An Analysis of SBA Loan Defaults by Maturity Structure

Document Type



Published by Springer Science & Business Media B.V. in the Journal of Financial Services Research, volume 28 issue 1/2, 2005. Bryant users may access this article here.


Small business loans; default risk; survival analysis


Springer Science+Business Media B.V.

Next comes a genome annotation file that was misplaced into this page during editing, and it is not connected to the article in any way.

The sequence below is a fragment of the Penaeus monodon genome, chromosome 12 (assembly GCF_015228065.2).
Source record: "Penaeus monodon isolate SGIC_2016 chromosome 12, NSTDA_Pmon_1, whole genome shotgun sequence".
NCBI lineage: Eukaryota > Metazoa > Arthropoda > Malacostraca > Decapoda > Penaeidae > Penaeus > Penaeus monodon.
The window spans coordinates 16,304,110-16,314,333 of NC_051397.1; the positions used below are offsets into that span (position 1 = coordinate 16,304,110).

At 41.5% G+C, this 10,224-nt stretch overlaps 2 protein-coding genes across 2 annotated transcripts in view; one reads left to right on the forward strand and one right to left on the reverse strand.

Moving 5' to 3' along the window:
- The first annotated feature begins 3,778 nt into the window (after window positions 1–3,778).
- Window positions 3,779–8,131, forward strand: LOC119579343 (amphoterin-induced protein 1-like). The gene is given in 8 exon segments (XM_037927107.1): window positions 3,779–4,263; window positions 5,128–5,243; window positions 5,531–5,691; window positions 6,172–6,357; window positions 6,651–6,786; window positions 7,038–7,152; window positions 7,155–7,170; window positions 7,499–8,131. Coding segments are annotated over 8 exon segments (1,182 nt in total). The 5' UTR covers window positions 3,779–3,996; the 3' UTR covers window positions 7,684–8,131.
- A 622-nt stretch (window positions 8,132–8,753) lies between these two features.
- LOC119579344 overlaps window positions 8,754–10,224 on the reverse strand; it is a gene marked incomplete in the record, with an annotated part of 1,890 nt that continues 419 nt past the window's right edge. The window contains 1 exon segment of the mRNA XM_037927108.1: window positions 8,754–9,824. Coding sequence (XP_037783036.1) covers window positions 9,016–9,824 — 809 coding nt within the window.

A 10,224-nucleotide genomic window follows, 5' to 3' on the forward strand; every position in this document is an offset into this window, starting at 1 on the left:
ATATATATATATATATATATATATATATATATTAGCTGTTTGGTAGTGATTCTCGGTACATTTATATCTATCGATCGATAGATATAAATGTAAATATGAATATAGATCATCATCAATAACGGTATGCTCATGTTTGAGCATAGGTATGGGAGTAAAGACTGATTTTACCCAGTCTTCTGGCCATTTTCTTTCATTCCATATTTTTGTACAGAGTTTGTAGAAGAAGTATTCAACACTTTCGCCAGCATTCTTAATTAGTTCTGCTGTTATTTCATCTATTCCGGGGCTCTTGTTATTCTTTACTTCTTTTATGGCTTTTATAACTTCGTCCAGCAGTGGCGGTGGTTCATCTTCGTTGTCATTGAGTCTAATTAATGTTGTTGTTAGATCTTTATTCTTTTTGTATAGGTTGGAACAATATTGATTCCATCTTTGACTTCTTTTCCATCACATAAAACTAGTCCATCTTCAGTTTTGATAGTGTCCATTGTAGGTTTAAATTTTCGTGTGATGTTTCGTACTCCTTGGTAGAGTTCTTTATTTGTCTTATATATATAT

The financial intermediation literature on small business lending focuses on the determinants and costs to credit access. There is, however, little research examining the repayment behavior of small firms that actually receive loans. In this paper, we address this shortcoming in the literature by examining the default behavior of a sample of Small Business Administration 7(a) guaranteed loans with three distinct maturity structures. We employ a discrete-time hazard approach and show that SBA defaults are time-dependent and that the factors impacting default behavior, as well as its timing, are maturity specific. Specifically, we show the importance of loan maturity, seasoning, economic conditions, and other firm-specific factors in predicting the likelihood of SBA loan defaults.